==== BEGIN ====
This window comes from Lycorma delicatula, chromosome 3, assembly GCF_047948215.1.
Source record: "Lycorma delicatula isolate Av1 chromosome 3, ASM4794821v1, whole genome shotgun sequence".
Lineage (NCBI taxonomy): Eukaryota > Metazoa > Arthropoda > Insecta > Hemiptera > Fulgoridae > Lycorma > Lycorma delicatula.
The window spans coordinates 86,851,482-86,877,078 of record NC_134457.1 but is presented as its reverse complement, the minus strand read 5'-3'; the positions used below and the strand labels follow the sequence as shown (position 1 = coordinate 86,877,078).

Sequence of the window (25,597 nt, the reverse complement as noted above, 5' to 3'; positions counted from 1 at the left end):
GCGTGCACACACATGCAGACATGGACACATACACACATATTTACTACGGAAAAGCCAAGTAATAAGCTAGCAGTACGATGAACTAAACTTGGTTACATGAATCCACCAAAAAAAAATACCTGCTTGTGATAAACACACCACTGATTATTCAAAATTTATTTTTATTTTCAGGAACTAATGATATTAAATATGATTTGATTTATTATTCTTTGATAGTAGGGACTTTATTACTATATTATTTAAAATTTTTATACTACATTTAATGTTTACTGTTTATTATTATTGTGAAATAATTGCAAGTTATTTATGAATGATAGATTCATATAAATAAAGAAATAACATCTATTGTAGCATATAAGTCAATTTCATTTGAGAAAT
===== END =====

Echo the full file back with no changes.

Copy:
This window comes from Lycorma delicatula, chromosome 3, assembly GCF_047948215.1.
Source record: "Lycorma delicatula isolate Av1 chromosome 3, ASM4794821v1, whole genome shotgun sequence".
Lineage (NCBI taxonomy): Eukaryota > Metazoa > Arthropoda > Insecta > Hemiptera > Fulgoridae > Lycorma > Lycorma delicatula.
The window spans coordinates 86,851,482-86,877,078 of record NC_134457.1 but is presented as its reverse complement, the minus strand read 5'-3'; the positions used below and the strand labels follow the sequence as shown (position 1 = coordinate 86,877,078).

Sequence of the window (25,597 nt, the reverse complement as noted above, 5' to 3'; positions counted from 1 at the left end):
GCGTGCACACACATGCAGACATGGACACATACACACATATTTACTACGGAAAAGCCAAGTAATAAGCTAGCAGTACGATGAACTAAACTTGGTTACATGAATCCACCAAAAAAAAATACCTGCTTGTGATAAACACACCACTGATTATTCAAAATTTATTTTTATTTTCAGGAACTAATGATATTAAATATGATTTGATTTATTATTCTTTGATAGTAGGGACTTTATTACTATATTATTTAAAATTTTTATACTACATTTAATGTTTACTGTTTATTATTATTGTGAAATAATTGCAAGTTATTTATGAATGATAGATTCATATAAATAAAGAAATAACATCTATTGTAGCATATAAGTCAATTTCATTTGAGAAAT